HIPAA Compliance: 3 Quick Tips To Keep Your Practice Compliant
Running just about any business in the health care sector comes with having to protect consumers’ health information, so how can you avoid potential problems while trying to comply with the federal Health Insurance Portability and Accountability Act? Gain confidence and get in the know with three key HIPAA compliance tips.
1) Understand Why HIPAA Matters
Now in its 20th year, the Health Insurance Portability and Accountability Act passed by Congress in 1996 likely represents the most far-reaching legislation of its kind.
Many may see the law as burdensome, complex, annoying, hard to understand, or even maddening, but it comes down to one thing that everyone can agree is important: protecting patients.
The law, commonly called “HIPAA,” is designed to help protect patients by:
- Improving health care delivery efficiency through standardizing electronic data interchange and streamlining transactions
- Protecting the confidentiality and security of personal health data through the setting and enforcing of standards
Though initially aimed to ease the portability of health insurance for individuals changing jobs and to strengthen protections against fraud and abuse, HIPAA evolved into legislation that also encompasses:
- Greater administrative efficiency
- Reduced paperwork
- Confidentiality and privacy of electronic information
The law continues to evolve:
- In 2000 and 2002, HIPAA Privacy Rule amendments strengthened privacy standards for individually identifiable health information, addressing what patient health information is protected and how the information can be used and disclosed.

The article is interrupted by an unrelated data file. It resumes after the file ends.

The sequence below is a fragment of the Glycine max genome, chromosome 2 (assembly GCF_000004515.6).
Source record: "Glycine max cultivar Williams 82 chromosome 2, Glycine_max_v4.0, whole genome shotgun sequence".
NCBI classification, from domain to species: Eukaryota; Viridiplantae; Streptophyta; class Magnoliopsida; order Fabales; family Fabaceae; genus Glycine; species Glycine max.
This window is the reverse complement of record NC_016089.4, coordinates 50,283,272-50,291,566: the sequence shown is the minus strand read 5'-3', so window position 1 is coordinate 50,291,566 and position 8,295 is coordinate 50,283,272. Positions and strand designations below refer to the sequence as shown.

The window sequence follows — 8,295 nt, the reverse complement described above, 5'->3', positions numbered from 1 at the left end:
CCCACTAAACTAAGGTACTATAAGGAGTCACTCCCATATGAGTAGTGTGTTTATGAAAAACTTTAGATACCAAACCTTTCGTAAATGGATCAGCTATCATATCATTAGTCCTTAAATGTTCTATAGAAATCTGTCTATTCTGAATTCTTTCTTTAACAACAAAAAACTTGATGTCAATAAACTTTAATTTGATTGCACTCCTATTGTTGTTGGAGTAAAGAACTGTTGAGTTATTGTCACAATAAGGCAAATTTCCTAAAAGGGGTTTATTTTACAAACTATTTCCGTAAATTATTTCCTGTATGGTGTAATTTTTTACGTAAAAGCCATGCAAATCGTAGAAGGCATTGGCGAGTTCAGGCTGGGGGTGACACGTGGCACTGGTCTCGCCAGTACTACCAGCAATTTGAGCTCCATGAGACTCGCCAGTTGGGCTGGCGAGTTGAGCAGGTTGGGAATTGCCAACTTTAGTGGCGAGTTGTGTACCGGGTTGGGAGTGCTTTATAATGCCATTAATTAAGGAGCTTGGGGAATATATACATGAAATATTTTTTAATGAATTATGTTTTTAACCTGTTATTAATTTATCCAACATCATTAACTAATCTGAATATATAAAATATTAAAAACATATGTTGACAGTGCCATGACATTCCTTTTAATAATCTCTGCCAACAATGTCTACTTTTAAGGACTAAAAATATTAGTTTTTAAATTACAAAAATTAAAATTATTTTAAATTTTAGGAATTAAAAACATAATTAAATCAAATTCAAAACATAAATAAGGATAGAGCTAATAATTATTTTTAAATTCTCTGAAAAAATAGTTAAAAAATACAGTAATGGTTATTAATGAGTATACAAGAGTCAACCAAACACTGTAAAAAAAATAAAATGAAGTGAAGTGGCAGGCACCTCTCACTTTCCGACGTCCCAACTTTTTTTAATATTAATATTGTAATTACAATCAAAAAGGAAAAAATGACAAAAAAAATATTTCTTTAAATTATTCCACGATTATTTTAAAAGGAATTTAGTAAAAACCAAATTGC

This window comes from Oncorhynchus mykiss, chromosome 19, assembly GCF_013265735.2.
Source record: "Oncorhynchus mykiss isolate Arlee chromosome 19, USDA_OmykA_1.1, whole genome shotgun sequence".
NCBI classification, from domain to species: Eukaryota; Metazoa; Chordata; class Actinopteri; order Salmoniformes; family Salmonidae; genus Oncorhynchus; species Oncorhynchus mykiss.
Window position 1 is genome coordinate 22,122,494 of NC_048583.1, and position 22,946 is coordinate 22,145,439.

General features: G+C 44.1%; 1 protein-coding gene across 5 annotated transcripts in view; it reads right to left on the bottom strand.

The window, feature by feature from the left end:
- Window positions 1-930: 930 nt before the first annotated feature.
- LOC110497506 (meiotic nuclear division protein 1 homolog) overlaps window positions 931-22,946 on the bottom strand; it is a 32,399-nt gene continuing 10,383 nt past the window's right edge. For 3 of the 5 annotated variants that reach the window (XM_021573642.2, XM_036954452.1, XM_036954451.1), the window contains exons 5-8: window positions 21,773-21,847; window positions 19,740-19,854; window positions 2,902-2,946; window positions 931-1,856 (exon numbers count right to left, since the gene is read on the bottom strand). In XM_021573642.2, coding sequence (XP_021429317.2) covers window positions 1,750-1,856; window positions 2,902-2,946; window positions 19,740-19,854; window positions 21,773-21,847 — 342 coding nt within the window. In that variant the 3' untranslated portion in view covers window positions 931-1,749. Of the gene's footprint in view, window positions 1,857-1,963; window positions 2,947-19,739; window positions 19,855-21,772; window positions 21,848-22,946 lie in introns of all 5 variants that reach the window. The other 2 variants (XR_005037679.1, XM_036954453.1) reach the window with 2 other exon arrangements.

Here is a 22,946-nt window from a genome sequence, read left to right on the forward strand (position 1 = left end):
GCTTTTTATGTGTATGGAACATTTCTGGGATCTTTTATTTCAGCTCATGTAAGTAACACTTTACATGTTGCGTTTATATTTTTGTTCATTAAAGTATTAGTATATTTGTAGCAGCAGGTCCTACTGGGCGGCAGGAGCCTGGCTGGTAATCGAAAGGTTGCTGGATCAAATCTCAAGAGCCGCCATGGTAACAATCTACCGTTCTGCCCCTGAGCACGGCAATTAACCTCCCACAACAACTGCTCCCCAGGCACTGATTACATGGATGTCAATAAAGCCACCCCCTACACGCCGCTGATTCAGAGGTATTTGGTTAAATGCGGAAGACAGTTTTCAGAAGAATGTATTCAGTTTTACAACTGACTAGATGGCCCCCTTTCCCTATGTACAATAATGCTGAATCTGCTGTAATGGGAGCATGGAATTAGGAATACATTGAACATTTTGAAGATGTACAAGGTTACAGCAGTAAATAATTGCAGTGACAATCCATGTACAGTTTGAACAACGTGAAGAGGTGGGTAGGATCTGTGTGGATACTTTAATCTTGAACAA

- In 2009 the Health Information Technology for Economic and Clinical Health Act — the “HITECH” Act — was enacted to further address issues involving the electronic transmission of health information.
- In March 2013, the U.S. Department of Health and Human Services issued additional privacy rules, with a requirement for compliance by Sept. 23, 2013.
- In 2016 audits debuted as part of the HITECH Act, making any HIPAA-regulated provider potentially subject to audits of their privacy, security, and breach notification protocols.
Know the Three Areas of HIPAA Compliance
HIPAA comprises three areas of compliance: technical, administrative, and physical.
Technical safeguards involve access control, audit control, integrity, person or entity authentication, and transmission security. Some examples:
- Controlling access with unique user identification, emergency access procedures, automatic logoff, encryption, and decryption
- Protecting records from improper alteration or destruction using view-only versus update-access mode, determining who can delete a patient file, and knowing state requirements for records retention
- Having protocols for verifying that a person or entity seeking access to protected health information is the person or entity claimed
Administrative safeguards include a variety of steps, including some related to team compliance:
- Communication — keeping communication about patient information to a minimum when in public areas
- Password security — locking computers when not in use, logging out after every session, and using only individual passwords at workstations
- Social media — having strong policies and procedures regarding the use of social media in the workplace
Physical safeguards involve various considerations such as:
- Restricting physical access to desktop computers, laptops, servers, printers, copiers, smartphones, files, and other sensitive equipment or documents
- Implementing access control and validation procedures concerning badges, keys, and key cards
- Having a facility security plan to prevent unauthorized access, tampering, and theft
Stay Up to Date
It’s important to remember that HIPAA compliance isn’t a one-time event; it calls for continuous improvement and the ability to stay atop any changes in the law or regulations.
Annual trainings are crucial to staying current, providing an opportunity to:
- Roll out HIPAA updates, integrating them into your policies and protocols
- Check in with team members regarding questions, challenges, and ideas related to compliance
- Align your team with your practice’s standard operating procedures